How does the addition of such powerful moves to a movepool shape the process in its later stages?
I mean main thing I see here is the impact on typing - in particular that selecting an offensive move will have us leaning very strongly to a STAB match that will restrict the typing stage. However I actually think exploring options outside of this and having the signature move be non-STAB coverage can help us with both power budget and looking at interesting synergies. Moves like Diamond Storm or Thunder Cage have interesting effects beyond damage, and we can definitely consider what kinds of mons benefit from those effects beyond the damage output.

How does a move like one on the prohibited list shape the power budget of the concept overall, especially considering the wide range of viability and playstyle between many of the prohibited moves?
It definitely does mean we need to think critically about how powerful the move is - and I have some reservations that we could be too conservative with the power budget depending on move choice. For instance, Psystrike is a stronger version of Psyshock - but with Psychic Terrain up, Tapu Lele's Psyshock has a higher equivalent base power than Psystrike. In a situation like this we would need to really focus on:
  • Differentiating CAP 31 substantially from other threats with similar power levels - either through utility, bulk, etc.
  • Consider match-ups where CAP 31 is preferable over similar choices - but not always the default choice (Tapu Lele is not replaced for instance)
How would picking a more utility based move shape the process compared to a more direct attack? What would either approach require of us later on in the process?
There's no shortage of "move hits really hard" options on this list - and that's fine. The utility options however make for a slightly more complex process, and also are less restrictive on something like typing. Either approach should lead to a great process, and I think this comes down more to what we would really rather see enter the meta.
 

Wulfanator

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How does the addition of such powerful moves to a movepool shape the process in its later stages?
This is most dependent on the move we select. Given the perceived strength of these moves, stats and ability will be crucial in establishing the power and threat these moves exert on the game. I use the term “perceived” as a direct response from Equilibra’s project. Many users perceived Doom Desire as a subpar tool that would see minimal use compared to more immediate options like Flash Cannon. As a result, we supercharged Equilibria’s abilities and stats to better incentivize Doom Desire. It is easy to call this a misstep in hindsight, but we have still made similar decisions in more recent projects: Astrolotl and Venomicon-Epilogue. From these experiences, I expect these two stages to be the most influenced by the addition.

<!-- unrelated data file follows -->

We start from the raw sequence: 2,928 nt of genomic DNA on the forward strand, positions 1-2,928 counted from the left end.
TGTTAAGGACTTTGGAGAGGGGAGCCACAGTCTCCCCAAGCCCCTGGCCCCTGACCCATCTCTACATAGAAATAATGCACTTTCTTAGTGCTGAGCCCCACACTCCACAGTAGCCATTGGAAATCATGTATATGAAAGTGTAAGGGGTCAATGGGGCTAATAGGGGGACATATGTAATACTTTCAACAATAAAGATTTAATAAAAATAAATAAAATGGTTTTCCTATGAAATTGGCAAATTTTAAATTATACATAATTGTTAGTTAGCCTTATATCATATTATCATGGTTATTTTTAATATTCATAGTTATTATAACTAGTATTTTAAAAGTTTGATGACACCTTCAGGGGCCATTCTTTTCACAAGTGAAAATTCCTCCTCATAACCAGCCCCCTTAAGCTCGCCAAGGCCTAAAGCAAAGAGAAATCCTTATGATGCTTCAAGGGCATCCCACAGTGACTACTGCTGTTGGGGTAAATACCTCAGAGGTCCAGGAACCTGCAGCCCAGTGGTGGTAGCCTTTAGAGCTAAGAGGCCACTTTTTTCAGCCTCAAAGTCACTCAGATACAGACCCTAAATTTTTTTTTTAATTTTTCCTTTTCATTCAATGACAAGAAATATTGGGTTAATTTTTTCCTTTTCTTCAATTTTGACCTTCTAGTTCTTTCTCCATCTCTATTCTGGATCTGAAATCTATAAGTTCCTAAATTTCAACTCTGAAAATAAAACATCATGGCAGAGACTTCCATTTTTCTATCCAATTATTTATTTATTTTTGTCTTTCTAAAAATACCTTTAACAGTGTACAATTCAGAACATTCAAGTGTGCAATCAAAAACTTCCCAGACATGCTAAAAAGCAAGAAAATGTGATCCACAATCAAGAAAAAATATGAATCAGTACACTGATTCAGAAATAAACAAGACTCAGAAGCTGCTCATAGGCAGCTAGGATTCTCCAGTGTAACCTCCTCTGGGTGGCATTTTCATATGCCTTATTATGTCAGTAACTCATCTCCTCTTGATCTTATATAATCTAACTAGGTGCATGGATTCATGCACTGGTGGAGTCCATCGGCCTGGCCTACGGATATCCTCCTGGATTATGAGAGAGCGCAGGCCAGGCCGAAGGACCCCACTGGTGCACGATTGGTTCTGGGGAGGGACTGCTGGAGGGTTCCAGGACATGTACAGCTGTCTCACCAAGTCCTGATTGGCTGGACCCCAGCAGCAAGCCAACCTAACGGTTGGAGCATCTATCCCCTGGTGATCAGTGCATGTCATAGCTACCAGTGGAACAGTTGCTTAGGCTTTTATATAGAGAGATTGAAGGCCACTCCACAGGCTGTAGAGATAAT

How does a move like one on the prohibited list shape the power budget of the concept overall, especially considering the wide range of viability and playstyle between many of the prohibited moves?

Again, this boils down to perception. If the community does not perceive the move as strong/threatening, it is likely we will afford greater flexibility with the budget in future stages. If the move is perceived to be exceptionally strong, every decision beyond that initial selection will impact the budget in a more exaggerated way. I think with the addition of the post-play lookback, it is always in our interest to be more generous with the power budget since it is easier for us to remove a visible problem rather than find the missing piece that bolsters the mon's kit.
 
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How does the addition of such powerful moves to a movepool shape the process in its later stages?
Because of the prohibited move in Cap 31's movepool, multiple sections will be influenced because the move chosen will almost certainly be more powerful than most moves. It will change the typing process because either the prohibited move is used as strong coverage like how a lot of Normal-types run dark moves or the large amount of EQ users. It could also be a spammable STAB move. This means that the typing will change depending on the move we chose and the role we want to go with it. Changing typing also then changes the moves that we give it as both STAB moves and coverage moves. The stats will also be influenced, because we do not want Cap 31 to be too strong, which means that some stats will most likely be toned down at least slightly down to make up for the very powerful move at its disposal.

How does a move like one on the prohibited list shape the power budget of the concept overall, especially considering the wide range of viability and playstyle between many of the prohibited moves?